This article explores the increasing privatisation of education. It examines various criticisms of the private provision of education and claims that privatisation is driven by an ideological agenda which is generally uncaring about any notion of the “public good” purposes of education — that is, of its role in producing social cohesion through the provision of education that is of high quality for all members of society.

This booklet brings together educators from different countries to examine the negative effects of privatisation on the right to education, education quality, equity, and teaching. Building upon specific examples from the US, Canada, Chile and South Africa, it makes the argument that privatisation increases inequality and stratification in education, and substitutes good public policy with the vagaries of charity or the single-mindedness of profit-making.

RESULTS Educational Fund’s report “From Free to Fee”, investigates World Bank’s basic education investments through its private lending arm (the IFC). The report seeks to explore if IFC investments in education reach the poorest groups and help reduce extreme poverty. From Free to Fee provides evidence from IFC funded schools in Kenya, Uganda, and South Africa, and presents recommendations for the World Bank, the IFC, and other investors on how to more effectively end poverty through basic education.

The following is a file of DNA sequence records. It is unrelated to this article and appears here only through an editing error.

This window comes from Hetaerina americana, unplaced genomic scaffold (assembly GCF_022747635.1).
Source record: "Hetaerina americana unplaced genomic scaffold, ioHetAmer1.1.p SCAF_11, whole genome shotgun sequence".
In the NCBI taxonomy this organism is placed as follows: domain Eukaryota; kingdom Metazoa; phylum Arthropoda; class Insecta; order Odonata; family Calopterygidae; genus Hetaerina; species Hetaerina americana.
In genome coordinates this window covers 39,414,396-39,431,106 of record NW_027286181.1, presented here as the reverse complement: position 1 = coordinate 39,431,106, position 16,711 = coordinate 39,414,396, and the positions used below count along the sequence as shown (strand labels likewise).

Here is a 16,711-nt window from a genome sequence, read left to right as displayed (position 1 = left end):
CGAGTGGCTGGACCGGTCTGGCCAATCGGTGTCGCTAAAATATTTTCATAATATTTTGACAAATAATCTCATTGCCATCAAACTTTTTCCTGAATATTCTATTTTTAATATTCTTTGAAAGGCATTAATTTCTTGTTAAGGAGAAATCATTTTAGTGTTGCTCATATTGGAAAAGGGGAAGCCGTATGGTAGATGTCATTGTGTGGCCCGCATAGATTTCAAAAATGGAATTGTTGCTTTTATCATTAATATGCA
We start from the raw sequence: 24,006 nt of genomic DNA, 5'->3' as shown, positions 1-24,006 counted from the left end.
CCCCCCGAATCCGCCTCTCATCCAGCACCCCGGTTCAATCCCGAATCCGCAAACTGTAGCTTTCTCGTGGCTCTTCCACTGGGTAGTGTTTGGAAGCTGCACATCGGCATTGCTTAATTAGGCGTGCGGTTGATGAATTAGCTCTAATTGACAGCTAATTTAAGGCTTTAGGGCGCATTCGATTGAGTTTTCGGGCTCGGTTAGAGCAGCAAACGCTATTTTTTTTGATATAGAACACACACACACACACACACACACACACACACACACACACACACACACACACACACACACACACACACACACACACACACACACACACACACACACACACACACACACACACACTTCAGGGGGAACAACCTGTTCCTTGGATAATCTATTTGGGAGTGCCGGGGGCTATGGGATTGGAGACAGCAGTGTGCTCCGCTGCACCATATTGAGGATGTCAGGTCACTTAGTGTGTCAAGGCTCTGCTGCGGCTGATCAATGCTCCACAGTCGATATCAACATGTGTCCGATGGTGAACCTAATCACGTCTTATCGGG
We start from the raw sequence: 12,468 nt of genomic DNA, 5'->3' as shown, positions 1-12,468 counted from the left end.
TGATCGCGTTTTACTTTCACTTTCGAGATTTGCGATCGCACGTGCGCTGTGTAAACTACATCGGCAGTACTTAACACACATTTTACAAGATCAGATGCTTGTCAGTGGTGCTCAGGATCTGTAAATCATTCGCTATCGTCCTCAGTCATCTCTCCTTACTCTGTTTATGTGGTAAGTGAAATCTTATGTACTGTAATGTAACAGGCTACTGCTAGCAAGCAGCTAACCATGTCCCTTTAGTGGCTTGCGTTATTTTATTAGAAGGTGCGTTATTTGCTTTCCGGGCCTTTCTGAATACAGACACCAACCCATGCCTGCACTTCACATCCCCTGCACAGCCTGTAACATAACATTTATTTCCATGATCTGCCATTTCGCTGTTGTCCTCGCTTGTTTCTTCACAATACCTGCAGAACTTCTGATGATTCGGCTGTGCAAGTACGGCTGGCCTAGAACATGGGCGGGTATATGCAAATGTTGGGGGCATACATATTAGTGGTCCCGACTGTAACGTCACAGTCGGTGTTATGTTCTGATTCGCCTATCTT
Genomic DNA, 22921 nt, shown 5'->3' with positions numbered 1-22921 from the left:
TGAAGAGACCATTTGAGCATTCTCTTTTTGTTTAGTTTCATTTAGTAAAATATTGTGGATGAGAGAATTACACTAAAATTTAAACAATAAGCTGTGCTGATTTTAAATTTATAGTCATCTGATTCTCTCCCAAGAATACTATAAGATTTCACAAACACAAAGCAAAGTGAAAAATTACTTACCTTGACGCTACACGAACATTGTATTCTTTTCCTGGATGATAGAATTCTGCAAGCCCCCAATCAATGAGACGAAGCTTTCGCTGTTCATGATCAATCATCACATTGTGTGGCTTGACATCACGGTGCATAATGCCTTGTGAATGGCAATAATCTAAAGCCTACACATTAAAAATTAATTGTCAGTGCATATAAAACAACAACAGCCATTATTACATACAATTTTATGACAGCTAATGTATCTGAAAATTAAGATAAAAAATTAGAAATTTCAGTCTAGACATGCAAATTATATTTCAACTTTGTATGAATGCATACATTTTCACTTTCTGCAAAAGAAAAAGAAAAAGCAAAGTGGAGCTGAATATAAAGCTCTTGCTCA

In this decision, the Constitutional Court of South Africa held that an eviction order obtained by an owner of private land on which a public school was located could not be enforced where it would impact students’ right to basic education and the best interests of the child under the South African Constitution (sections 28 and 29). The Court held that a private landowner and non-sate actor has a constitutional obligation not to impair the right to basic education under section 29 of the Constitution. The Court also held that, unlike other socio-economic rights protected by the Constitution, the right to basic education is immediately realisable and any limitation of this right must be 'reasonable and justifiable in an open and democratic society based on human dignity, equality and freedom'.